Banks are in open rebellion against federal laws that prevent them from competing effectively with money-market mutual funds. If the government fails to change the law this month, some banks plan an act of civil disobedience. They say they will offer something similar to money funds, and let the chips fall where they may.
The revolt reared its head in South Dakota, where the state banking commission has just approved a new, combined savings and checking account called the Super NOW.
It allows depositors to simplify their lives by putting all their ready cash into a single account. They would receive 5 1/4 percent interest on accounts up to $5,000.
But if your checking and savings funds exceeded $5,000, banks could pay you any higher interest rate they wanted. There would be no limit on your use of this money. You could withdraw it without penalty at any time.
That's the point where Super NOWs conflict with federal law. Interest rates on federally insured NOW accounts are not supposed to exceed 5 1/4 percent, regardless of the account's size. The South Dakota NOW accounts probably would be linked to three-month Treasury bills, which now are yielding 12 percent.
High-interest Super NOWs would offer several advantages over money-market mutual funds:
1. You could write checks for any amount of money you wanted, in order to pay your regular bills. Most money funds accept checks only in denominations of $250 to $500 or more.
2. It's more convenient for most people to do business with their local bank than with a money fund that might not be located in the city where they live.
3. A Super NOW account would carry Federal Deposit Insurance--a matter of central importance to people worried about the safety of their money. Money-market mutual funds, while considered safe, are not federally insured. Neither are the money-fund look-alikes now being offered by many savings and loan associations (although some of them carry private deposit insurance).
In one respect, money funds would continue to offer a slight edge. Most of them pay high interest rates on savings of $1,000 or more, whereas South Dakota banks would require your deposit to exceed $5,000. It is also not known how the fees and yields of Super NOWs would compare with those of money funds.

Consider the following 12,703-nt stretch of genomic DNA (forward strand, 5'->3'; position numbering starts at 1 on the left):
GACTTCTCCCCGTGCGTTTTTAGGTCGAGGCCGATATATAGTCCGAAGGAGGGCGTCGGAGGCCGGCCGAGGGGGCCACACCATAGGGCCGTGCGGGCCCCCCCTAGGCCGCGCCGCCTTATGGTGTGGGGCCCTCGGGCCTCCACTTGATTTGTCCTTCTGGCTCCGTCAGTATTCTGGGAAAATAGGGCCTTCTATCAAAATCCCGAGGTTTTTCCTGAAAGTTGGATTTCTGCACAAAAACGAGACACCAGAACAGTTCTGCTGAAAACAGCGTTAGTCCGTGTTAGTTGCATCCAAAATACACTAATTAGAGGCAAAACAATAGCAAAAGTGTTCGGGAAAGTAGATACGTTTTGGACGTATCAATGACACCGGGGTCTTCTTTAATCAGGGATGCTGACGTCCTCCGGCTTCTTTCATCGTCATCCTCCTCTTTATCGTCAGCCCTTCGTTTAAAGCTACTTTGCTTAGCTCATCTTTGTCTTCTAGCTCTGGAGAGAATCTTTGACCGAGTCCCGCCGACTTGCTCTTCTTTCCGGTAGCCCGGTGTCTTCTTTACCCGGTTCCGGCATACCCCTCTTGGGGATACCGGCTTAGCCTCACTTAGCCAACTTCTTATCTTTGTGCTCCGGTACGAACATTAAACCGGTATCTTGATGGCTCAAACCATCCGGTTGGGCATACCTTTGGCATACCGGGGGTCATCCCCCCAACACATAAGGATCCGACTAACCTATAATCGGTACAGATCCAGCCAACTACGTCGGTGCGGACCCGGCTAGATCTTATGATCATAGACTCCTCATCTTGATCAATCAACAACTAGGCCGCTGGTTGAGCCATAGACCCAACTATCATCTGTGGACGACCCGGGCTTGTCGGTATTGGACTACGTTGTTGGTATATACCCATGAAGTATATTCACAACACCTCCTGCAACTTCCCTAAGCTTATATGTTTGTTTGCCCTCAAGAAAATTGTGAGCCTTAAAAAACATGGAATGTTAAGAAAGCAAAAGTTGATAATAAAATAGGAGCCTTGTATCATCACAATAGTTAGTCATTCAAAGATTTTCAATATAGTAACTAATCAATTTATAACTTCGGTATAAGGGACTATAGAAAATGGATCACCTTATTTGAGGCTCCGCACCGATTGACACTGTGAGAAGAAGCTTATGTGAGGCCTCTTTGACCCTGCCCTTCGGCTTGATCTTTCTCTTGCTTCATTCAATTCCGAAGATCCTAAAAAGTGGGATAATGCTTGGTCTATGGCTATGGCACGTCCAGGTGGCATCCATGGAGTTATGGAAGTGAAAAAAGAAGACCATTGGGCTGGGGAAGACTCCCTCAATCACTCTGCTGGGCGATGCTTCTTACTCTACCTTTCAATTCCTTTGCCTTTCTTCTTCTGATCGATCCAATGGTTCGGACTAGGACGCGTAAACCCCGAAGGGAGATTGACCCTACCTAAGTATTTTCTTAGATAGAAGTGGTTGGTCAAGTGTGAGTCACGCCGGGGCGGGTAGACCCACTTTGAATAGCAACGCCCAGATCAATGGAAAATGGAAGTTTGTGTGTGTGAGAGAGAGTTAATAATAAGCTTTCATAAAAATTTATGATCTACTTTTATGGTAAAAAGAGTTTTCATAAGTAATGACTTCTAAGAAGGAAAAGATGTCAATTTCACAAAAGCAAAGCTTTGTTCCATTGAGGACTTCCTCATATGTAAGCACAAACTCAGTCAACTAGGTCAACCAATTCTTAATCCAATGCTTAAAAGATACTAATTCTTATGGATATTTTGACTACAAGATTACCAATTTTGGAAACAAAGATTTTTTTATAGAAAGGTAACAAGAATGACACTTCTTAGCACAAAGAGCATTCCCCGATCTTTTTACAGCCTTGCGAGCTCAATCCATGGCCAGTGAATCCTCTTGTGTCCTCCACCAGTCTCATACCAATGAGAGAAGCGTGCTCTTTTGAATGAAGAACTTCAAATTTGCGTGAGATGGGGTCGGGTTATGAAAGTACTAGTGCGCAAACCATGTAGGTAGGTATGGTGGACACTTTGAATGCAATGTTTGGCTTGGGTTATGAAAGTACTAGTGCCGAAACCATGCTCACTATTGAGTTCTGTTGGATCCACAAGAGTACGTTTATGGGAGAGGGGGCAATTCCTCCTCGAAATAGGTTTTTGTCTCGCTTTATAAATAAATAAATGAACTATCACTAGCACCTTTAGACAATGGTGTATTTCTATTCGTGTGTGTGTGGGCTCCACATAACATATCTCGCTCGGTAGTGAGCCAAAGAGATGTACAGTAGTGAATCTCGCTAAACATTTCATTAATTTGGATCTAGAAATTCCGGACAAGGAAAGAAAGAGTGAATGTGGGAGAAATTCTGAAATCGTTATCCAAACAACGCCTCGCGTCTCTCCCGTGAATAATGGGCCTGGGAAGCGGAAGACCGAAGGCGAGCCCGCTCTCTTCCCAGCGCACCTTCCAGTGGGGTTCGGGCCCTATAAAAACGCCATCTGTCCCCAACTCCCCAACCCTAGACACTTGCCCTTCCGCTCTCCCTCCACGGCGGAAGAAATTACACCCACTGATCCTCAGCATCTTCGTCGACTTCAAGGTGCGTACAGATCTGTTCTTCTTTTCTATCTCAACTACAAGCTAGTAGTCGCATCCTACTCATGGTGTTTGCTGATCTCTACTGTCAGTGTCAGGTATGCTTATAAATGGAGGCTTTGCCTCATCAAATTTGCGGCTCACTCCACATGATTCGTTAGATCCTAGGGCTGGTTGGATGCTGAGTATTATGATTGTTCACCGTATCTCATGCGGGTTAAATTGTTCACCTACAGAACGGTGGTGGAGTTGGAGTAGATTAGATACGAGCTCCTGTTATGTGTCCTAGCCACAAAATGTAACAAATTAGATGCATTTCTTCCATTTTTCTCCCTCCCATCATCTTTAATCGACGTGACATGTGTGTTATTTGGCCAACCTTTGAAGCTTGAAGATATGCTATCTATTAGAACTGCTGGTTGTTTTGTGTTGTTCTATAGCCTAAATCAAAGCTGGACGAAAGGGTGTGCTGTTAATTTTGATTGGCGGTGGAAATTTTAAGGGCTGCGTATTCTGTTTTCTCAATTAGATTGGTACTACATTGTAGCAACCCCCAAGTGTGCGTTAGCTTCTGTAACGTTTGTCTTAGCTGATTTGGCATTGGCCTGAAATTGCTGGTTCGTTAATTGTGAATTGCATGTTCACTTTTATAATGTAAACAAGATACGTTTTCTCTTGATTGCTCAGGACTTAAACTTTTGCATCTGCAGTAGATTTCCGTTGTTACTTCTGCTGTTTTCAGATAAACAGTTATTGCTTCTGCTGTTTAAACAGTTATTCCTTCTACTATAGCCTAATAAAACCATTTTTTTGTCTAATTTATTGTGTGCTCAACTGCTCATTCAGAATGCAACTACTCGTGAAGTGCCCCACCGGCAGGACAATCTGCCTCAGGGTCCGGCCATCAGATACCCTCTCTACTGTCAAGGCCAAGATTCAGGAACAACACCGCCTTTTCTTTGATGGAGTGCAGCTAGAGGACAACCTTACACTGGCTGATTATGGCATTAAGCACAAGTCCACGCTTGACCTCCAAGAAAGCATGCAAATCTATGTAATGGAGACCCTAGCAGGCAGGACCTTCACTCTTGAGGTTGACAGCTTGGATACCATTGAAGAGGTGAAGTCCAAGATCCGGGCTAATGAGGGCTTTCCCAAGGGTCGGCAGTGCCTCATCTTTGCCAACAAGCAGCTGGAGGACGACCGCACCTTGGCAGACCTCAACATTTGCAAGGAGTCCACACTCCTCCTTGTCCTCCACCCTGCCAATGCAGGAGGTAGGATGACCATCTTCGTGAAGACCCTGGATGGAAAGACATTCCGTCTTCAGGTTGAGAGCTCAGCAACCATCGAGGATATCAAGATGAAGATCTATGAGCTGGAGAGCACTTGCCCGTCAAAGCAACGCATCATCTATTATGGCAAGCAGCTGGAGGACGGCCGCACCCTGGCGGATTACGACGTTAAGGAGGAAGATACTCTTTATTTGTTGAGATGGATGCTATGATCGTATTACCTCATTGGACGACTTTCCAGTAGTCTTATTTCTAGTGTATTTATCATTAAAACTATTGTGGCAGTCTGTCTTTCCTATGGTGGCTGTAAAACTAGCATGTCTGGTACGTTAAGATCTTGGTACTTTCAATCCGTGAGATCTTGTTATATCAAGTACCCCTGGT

But assuming no major difference between the two, the average saver would probably choose the convenience, and insurance, offered by his or her local bank. Money funds would take a back seat.
The South Dakota Banking Commission will appeal to the Depository Institutions Deregulation Committee in Washington to approve the Super NOW account. The DIDC could take up the matter at its next meeting on June 29. A spokesman for the committee, however, says that its chance of approval is practically nil.
"If the DIDC doesn't approve this instrument, or some instrument that can be competitive with money funds, we're going to offer the Super NOWs anyway," an irate J.I. Milton Schwartz, executive manager of the South Dakota Bankers Association, told my associate, Virginia Wilson. "I think you'll find more than just South Dakota banks doing this."
The American Bankers Association, in its trade paper, Bankers News Weekly, is actually encouraging other banks to revolt. "The pressure on the DIDC could be stepped up considerably if other states were to emulate the South Dakota pioneers," the ABA wrote enthusiastically.
The Boston Five Cents Savings Bank recently announced plans to establish its own money-market mutual fund. The Investment Company Institute, trade association for the mutual funds, thinks this action is illegal, and is suing the Federal Deposit Insurance Corp. for doing nothing--so far--to prevent it.
Any rebellion against federal interest-rate ceilings could be short. The FDIC has already notified South Dakota bankers that it "stands ready to take prompt and speedy enforcement action" against any bank attempting to offer a high-interest NOW account.
Informal threats may be enough to quash the rebellion. But if the bankers hang tough, the fight for higher bank interest rates will wind up in court. Stay tuned.